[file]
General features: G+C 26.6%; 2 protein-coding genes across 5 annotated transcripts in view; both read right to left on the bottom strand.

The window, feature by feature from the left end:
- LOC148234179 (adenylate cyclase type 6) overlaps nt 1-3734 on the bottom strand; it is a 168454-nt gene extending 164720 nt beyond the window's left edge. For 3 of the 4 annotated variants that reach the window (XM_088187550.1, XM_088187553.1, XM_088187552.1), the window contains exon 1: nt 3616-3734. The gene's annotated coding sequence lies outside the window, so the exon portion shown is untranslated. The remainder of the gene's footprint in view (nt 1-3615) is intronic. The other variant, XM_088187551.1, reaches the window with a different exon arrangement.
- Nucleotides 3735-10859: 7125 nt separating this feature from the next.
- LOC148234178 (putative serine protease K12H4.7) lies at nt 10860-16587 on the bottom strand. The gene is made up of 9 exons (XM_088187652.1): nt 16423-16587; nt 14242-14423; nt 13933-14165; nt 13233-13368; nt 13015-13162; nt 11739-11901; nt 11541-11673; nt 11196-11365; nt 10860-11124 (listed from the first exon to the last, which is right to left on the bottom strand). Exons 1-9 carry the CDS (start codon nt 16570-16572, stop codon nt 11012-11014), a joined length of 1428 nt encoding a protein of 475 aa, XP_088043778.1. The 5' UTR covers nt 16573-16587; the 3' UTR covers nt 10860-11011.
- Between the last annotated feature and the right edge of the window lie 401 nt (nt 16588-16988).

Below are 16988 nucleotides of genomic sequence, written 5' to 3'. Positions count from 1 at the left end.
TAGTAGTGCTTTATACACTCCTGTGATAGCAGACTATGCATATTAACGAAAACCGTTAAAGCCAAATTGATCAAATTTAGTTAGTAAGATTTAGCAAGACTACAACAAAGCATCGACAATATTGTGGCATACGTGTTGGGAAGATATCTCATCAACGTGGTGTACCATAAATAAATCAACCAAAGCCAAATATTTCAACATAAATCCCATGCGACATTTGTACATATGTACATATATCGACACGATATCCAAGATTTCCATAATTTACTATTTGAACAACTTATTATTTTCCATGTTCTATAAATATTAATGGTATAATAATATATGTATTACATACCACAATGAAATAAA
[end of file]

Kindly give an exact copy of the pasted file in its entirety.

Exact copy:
General features: G+C 26.6%; 2 protein-coding genes across 5 annotated transcripts in view; both read right to left on the bottom strand.

The window, feature by feature from the left end:
- LOC148234179 (adenylate cyclase type 6) overlaps nt 1-3734 on the bottom strand; it is a 168454-nt gene extending 164720 nt beyond the window's left edge. For 3 of the 4 annotated variants that reach the window (XM_088187550.1, XM_088187553.1, XM_088187552.1), the window contains exon 1: nt 3616-3734. The gene's annotated coding sequence lies outside the window, so the exon portion shown is untranslated. The remainder of the gene's footprint in view (nt 1-3615) is intronic. The other variant, XM_088187551.1, reaches the window with a different exon arrangement.
- Nucleotides 3735-10859: 7125 nt separating this feature from the next.
- LOC148234178 (putative serine protease K12H4.7) lies at nt 10860-16587 on the bottom strand. The gene is made up of 9 exons (XM_088187652.1): nt 16423-16587; nt 14242-14423; nt 13933-14165; nt 13233-13368; nt 13015-13162; nt 11739-11901; nt 11541-11673; nt 11196-11365; nt 10860-11124 (listed from the first exon to the last, which is right to left on the bottom strand). Exons 1-9 carry the CDS (start codon nt 16570-16572, stop codon nt 11012-11014), a joined length of 1428 nt encoding a protein of 475 aa, XP_088043778.1. The 5' UTR covers nt 16573-16587; the 3' UTR covers nt 10860-11011.
- Between the last annotated feature and the right edge of the window lie 401 nt (nt 16588-16988).

Below are 16988 nucleotides of genomic sequence, written 5' to 3'. Positions count from 1 at the left end.
TAGTAGTGCTTTATACACTCCTGTGATAGCAGACTATGCATATTAACGAAAACCGTTAAAGCCAAATTGATCAAATTTAGTTAGTAAGATTTAGCAAGACTACAACAAAGCATCGACAATATTGTGGCATACGTGTTGGGAAGATATCTCATCAACGTGGTGTACCATAAATAAATCAACCAAAGCCAAATATTTCAACATAAATCCCATGCGACATTTGTACATATGTACATATATCGACACGATATCCAAGATTTCCATAATTTACTATTTGAACAACTTATTATTTTCCATGTTCTATAAATATTAATGGTATAATAATATATGTATTACATACCACAATGAAATAAA